Websites like and helped me fill in the gaps when I didn’t have much information to go on. For instance, a while back I found a series of snapshots in a shoebox from a Braves-Cubs game that I attended in the early 1990s. One photo showed David Justice playing first base and another photo showed the San Diego Chicken mascot dancing on the Braves dugout at Atlanta-Fulton County Stadium. Justice only played 69 career games at first base, all in his Rookie of the Year season in 1990, so that narrowed down my search quickly.

Then, I found an old newspaper article about the Chicken appearing in Atlanta in mid-May of that year. Apparently, the Chicken arrived in the seventh inning of the May 15 game because of a travel delay, but Justice didn’t make his first appearance of the season until May 16, the finale of the Cubs series . . . playing first base. Voila! That was my game. Turns out, John Smoltz beat Greg Maddux for his first career shutout that night. Now that I know the date and have the box score, I can tell you a lot more about that game than I can just from my vague memories and a handful of photos.

Because I keep track of them all, I can tell you that the most runs I’ve seen scored in a single game was a 15–12 slugfest won by the Braves in San Diego on July 14, 2006. Chipper Jones hit two home runs, including one back-to-back with Andruw Jones; Adam LaRoche hit two home runs—including a 461-foot shot to center field, the longest home run I’ve ever seen in person—Adrian Gonzalez hit two home runs, and Mike Piazza (you forgot he played for the Padres, didn’t you?) hit a three-run shot. There were five lead changes in the ninth, 10th, and 11th innings before the Braves finally prevailed. Needless to say, that was an extremely rare occurrence at pitcher-friendly Petco Park.

Unfortunately, despite all of the Braves’ success in the last two decades, they don’t always come out on top when I see them play. Of the games I’ve documented, Atlanta is just 33–38 (.465) when I’m in attendance—a small sample size over 20-plus years, certainly, but that doesn’t make me feel any better when watching them lose.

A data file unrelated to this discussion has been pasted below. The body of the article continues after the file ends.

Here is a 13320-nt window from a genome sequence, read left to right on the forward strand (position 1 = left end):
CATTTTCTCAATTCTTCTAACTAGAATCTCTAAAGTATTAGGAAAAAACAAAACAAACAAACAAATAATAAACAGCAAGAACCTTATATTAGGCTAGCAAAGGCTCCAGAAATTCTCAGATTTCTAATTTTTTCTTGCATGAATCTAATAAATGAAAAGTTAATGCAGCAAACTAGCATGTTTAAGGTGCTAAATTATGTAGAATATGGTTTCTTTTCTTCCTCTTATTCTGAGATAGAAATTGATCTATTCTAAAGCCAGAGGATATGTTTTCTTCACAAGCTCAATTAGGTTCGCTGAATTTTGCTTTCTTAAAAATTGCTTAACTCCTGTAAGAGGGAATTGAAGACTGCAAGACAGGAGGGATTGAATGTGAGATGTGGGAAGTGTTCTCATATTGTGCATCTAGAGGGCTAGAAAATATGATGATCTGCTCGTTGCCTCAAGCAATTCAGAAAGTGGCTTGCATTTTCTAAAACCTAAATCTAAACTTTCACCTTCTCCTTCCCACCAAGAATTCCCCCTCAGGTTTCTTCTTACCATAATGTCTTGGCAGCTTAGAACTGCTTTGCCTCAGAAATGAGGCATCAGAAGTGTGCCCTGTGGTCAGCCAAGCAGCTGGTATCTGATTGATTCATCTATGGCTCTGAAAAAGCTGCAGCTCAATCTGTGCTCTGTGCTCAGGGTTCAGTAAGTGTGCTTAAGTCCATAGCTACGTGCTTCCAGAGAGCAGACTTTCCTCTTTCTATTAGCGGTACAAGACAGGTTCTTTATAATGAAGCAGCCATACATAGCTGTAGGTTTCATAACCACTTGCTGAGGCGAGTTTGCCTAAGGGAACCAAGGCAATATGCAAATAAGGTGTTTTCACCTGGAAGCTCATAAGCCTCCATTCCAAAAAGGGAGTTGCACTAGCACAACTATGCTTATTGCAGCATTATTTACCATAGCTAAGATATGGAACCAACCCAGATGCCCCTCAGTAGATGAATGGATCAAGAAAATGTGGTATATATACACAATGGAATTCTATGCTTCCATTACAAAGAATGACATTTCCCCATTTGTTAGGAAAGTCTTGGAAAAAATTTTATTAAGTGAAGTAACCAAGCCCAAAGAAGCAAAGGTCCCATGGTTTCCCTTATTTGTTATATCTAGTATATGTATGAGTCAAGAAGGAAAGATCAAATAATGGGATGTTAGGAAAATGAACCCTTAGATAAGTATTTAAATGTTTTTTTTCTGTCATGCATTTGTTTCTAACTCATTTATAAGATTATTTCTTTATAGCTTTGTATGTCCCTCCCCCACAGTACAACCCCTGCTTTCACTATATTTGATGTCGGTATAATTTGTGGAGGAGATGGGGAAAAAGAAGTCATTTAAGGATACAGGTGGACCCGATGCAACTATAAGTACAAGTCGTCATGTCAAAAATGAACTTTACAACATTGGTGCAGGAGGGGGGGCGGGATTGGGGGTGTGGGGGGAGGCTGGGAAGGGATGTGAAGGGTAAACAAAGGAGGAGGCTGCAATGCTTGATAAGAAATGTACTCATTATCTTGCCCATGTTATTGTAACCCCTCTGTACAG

But one Braves loss did provide me with my greatest thrill in all the games I’ve seen: Randy Johnson’s perfect game in 2004. That was a once-in-a-lifetime experience.

I had a random Tuesday off from work, thanks to a late schedule switch with my editor, and I noticed an exciting pitching matchup on the schedule between Johnson of the Arizona Diamondbacks and Mike Hampton of the Braves. I sat about halfway up in the left-field stands, which is an unusual spot for me; I usually prefer the upper-deck seats behind home plate at most games. I didn’t realize Johnson was chasing perfection until about the sixth inning, when I heard the late Braves announcer Skip Caray say on the radio in the concourse, “Don’t go anywhere, folks.” Thus began the most surreal three innings of my life.

The crowd began to buzz quietly after Johnson set down the Braves in order in the seventh, and by the eighth, Atlanta fans were openly cheering for history to be made. The ninth inning was just a blur. I kept saying to myself, “He’s really going to do this, he’s really going to do this.” But I didn’t mean it. My hands were shaking for the entire inning because I knew exactly how rare this feat was—the 17th perfect game in Major League history.

I still can’t believe that I was there. But I’ve got a ticket stub, a picture, and memories that will last a lifetime.

I don’t have any of those for my first game. But that’s fine by me. I’ll keep looking for it anyway, and continue to learn more about the games I do remember. The fun is in the search—and the journey.


My ticket to Randy Johnson’s perfect game, May 18, 2004, in Atlanta.